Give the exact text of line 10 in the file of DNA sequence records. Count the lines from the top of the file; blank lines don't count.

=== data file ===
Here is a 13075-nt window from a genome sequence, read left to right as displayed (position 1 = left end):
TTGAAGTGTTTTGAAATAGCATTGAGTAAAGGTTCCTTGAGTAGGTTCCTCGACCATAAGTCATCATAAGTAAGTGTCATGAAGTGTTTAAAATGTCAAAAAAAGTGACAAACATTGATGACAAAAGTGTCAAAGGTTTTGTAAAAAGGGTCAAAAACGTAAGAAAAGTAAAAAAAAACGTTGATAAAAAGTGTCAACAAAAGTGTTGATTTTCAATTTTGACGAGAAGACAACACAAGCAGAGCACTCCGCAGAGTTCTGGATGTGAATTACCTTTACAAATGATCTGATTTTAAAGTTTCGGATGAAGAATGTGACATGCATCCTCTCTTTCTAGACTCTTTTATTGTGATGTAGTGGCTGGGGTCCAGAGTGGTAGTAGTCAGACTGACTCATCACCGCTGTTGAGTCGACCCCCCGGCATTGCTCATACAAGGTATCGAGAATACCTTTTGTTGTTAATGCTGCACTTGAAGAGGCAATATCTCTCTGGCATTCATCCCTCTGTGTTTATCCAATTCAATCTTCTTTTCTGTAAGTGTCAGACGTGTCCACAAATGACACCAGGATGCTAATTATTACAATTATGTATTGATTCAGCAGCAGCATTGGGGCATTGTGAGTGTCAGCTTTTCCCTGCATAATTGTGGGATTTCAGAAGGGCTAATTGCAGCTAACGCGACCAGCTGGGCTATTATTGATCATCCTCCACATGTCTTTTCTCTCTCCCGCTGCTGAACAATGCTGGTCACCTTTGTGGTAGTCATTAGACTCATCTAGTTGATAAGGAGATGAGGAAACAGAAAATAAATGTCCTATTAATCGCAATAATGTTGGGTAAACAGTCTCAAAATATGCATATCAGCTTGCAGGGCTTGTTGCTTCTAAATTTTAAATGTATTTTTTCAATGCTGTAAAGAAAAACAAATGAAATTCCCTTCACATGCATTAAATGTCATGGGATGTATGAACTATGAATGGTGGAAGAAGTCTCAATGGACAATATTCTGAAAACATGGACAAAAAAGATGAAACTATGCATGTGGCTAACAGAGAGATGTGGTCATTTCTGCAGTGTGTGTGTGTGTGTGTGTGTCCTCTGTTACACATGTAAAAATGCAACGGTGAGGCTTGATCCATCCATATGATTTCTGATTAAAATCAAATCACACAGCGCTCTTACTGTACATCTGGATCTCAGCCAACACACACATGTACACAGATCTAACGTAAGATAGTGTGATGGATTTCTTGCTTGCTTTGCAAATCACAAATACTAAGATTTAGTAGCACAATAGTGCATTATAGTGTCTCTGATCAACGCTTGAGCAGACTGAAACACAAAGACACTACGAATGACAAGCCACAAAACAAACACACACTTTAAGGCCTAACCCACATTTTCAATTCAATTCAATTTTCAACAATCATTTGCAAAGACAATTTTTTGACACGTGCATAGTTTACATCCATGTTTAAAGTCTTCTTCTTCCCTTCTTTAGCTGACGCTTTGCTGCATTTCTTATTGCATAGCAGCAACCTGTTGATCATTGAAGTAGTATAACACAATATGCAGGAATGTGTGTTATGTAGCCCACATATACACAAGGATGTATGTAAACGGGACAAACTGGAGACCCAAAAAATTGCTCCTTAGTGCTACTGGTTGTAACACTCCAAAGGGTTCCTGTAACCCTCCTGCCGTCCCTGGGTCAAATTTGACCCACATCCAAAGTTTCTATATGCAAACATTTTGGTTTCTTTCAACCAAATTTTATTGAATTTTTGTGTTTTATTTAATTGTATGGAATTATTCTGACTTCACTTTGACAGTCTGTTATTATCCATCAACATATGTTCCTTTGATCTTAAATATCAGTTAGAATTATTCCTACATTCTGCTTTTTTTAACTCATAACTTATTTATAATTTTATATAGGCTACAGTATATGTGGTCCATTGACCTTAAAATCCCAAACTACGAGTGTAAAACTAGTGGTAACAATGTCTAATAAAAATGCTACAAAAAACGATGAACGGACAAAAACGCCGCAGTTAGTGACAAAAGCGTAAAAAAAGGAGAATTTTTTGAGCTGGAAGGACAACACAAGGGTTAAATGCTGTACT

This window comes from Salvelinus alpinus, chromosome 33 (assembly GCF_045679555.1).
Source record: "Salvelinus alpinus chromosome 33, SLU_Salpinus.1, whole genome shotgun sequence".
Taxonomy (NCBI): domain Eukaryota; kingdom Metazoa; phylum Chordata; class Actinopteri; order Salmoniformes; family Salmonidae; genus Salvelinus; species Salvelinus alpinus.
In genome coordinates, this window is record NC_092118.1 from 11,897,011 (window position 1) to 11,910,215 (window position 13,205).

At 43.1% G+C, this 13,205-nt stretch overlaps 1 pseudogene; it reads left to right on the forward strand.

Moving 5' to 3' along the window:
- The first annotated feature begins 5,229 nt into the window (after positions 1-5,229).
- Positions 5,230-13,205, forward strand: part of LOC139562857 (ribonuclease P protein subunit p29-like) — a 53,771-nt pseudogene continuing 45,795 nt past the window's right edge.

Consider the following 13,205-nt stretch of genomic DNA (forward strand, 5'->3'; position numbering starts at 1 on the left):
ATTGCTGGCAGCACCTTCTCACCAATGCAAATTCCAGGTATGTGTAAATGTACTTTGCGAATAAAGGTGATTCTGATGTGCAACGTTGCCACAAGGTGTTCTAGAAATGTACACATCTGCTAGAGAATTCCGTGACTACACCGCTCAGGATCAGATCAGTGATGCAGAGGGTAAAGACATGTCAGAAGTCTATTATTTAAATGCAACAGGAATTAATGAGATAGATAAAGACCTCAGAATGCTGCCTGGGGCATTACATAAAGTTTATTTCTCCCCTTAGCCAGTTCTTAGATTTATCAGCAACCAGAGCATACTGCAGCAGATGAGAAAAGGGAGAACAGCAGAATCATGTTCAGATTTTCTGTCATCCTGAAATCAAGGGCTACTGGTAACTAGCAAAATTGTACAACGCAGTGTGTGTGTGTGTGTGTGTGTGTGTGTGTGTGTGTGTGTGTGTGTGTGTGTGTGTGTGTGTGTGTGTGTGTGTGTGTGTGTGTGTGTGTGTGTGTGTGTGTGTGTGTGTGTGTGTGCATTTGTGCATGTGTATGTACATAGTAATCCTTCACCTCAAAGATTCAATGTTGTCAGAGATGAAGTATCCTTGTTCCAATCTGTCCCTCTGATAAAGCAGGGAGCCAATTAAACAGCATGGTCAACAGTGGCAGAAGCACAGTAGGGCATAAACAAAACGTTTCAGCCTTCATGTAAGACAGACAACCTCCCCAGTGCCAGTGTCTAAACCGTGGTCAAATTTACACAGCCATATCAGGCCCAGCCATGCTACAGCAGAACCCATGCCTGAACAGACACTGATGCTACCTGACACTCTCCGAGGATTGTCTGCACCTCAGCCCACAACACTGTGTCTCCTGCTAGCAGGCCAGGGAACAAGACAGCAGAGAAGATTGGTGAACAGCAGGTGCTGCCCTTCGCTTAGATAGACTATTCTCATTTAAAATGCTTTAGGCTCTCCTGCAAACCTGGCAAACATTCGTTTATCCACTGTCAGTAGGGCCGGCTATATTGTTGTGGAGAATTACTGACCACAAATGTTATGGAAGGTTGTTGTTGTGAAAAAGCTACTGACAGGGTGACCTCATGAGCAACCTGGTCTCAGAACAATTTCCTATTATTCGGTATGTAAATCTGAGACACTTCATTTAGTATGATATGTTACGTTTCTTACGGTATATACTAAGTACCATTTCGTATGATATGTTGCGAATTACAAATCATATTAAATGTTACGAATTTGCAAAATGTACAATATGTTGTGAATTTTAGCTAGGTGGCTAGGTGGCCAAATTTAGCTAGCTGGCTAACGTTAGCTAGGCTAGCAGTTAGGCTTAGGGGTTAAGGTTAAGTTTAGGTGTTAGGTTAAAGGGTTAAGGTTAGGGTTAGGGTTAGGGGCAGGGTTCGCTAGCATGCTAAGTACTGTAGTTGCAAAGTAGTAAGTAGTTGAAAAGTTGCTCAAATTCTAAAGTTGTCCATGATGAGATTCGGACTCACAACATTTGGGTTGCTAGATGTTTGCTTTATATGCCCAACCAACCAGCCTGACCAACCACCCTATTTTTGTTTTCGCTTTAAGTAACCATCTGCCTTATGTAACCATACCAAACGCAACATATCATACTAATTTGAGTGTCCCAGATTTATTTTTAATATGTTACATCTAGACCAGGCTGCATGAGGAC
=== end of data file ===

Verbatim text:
- Positions 5,230-13,205, forward strand: part of LOC139562857 (ribonuclease P protein subunit p29-like) — a 53,771-nt pseudogene continuing 45,795 nt past the window's right edge.